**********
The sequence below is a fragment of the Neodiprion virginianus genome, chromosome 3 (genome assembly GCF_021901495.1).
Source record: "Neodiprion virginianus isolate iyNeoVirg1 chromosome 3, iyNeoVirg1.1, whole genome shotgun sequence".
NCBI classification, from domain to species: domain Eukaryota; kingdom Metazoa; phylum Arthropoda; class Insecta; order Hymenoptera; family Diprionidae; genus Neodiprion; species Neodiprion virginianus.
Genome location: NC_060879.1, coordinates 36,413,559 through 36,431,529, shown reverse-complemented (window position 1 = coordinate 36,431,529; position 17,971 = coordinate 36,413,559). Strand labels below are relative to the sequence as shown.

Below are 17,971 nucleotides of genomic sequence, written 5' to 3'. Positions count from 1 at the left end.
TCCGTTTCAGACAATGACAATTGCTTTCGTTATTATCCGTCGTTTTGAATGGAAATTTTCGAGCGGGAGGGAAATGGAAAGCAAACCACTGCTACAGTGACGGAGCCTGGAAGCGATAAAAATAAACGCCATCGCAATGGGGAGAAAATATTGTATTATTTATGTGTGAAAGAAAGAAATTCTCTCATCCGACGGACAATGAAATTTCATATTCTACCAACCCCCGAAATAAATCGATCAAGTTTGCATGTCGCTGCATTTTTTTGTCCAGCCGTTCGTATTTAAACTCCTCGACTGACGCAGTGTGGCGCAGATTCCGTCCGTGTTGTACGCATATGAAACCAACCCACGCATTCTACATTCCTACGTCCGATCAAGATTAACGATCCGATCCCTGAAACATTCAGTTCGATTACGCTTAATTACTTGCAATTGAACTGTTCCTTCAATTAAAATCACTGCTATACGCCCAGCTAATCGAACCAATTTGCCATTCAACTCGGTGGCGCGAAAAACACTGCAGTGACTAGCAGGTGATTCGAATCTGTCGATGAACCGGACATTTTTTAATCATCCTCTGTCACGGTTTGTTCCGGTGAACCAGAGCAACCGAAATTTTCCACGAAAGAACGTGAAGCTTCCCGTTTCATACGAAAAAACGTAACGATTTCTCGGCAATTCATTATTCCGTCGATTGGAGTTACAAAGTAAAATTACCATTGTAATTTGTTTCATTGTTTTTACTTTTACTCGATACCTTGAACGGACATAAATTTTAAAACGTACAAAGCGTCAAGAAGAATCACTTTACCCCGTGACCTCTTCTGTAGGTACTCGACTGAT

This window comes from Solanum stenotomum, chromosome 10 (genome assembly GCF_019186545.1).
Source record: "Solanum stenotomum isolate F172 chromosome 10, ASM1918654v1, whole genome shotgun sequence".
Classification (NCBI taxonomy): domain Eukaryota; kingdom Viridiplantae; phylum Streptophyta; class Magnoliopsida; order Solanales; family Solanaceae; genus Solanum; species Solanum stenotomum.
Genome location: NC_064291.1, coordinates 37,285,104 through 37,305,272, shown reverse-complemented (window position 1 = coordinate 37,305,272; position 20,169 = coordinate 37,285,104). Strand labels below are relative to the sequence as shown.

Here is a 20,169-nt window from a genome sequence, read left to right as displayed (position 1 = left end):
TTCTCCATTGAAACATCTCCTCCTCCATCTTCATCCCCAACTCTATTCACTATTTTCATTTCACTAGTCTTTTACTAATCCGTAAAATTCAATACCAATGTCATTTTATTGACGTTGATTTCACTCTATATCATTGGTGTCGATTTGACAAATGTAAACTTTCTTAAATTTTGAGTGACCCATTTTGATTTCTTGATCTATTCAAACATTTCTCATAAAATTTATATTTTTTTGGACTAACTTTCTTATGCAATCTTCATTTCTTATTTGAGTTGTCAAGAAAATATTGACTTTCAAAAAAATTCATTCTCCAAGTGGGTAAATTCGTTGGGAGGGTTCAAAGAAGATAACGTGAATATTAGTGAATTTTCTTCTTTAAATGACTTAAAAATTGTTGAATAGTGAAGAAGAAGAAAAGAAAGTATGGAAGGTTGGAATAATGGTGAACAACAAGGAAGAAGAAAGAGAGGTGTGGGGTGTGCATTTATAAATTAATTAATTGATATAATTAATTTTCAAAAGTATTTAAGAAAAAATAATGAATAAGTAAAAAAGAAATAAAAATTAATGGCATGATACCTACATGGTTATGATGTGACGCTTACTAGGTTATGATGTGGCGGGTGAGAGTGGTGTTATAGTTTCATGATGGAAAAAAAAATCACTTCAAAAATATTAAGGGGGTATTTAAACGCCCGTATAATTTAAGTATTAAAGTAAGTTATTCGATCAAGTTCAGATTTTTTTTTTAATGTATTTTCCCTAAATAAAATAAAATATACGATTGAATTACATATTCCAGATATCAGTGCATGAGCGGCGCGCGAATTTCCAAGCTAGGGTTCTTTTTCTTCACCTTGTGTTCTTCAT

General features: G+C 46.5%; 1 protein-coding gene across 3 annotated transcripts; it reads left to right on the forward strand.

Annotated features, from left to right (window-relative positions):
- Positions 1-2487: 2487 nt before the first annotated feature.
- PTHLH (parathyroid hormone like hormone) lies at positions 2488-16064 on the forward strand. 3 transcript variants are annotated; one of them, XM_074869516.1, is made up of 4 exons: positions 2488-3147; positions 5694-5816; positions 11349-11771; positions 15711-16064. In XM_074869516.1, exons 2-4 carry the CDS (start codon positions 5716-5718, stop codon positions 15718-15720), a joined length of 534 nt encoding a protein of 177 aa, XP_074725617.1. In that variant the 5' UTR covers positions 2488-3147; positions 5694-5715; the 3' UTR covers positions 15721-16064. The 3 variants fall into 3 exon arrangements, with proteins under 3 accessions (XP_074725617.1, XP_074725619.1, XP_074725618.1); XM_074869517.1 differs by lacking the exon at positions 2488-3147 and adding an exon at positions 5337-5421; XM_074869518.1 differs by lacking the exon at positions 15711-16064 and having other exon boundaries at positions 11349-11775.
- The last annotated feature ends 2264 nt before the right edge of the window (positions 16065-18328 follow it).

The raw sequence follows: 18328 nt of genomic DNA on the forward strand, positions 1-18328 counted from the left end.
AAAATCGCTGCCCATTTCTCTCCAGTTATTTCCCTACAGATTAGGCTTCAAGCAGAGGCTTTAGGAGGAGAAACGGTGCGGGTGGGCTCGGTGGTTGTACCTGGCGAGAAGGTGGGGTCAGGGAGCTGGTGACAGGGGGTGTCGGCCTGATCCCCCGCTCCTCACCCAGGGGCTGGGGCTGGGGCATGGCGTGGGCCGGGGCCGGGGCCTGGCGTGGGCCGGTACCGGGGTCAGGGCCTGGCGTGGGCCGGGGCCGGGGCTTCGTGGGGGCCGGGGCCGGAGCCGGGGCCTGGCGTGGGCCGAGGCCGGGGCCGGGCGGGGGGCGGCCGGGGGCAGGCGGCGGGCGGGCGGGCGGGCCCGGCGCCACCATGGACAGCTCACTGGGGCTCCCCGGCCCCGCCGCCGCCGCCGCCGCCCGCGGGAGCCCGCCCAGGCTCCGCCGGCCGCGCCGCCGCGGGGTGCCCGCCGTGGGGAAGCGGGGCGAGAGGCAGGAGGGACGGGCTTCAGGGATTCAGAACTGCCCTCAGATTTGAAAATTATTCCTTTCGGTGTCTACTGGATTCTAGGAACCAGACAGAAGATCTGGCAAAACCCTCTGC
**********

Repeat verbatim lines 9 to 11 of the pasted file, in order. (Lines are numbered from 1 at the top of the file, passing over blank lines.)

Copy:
Classification (NCBI taxonomy): domain Eukaryota; kingdom Viridiplantae; phylum Streptophyta; class Magnoliopsida; order Solanales; family Solanaceae; genus Solanum; species Solanum stenotomum.
Genome location: NC_064291.1, coordinates 37,285,104 through 37,305,272, shown reverse-complemented (window position 1 = coordinate 37,305,272; position 20,169 = coordinate 37,285,104). Strand labels below are relative to the sequence as shown.

Here is a 20,169-nt window from a genome sequence, read left to right as displayed (position 1 = left end):